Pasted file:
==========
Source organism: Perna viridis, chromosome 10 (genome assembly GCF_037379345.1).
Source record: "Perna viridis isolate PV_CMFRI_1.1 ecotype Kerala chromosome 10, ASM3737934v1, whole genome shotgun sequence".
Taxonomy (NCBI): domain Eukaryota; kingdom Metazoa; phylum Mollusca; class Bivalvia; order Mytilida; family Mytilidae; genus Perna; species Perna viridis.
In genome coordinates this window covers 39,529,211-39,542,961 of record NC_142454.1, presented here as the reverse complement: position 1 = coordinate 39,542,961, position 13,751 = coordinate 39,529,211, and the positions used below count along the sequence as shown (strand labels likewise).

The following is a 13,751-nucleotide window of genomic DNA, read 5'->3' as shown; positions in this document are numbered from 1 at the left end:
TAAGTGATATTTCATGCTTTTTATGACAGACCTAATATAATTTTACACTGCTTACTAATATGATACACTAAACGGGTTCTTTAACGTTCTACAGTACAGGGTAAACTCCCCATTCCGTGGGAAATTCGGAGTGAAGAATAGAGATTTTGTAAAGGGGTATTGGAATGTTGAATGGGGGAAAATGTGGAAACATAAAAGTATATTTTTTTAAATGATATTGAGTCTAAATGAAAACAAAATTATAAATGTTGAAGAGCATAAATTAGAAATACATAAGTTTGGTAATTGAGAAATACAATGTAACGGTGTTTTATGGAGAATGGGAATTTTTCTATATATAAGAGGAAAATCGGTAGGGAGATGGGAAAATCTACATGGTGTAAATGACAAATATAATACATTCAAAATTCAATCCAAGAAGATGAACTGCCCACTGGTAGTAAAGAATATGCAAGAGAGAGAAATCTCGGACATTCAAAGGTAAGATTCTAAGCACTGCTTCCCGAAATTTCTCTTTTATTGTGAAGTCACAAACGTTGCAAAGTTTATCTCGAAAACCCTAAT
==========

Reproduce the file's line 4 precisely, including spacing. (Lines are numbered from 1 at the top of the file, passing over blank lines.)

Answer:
In genome coordinates this window covers 39,529,211-39,542,961 of record NC_142454.1, presented here as the reverse complement: position 1 = coordinate 39,542,961, position 13,751 = coordinate 39,529,211, and the positions used below count along the sequence as shown (strand labels likewise).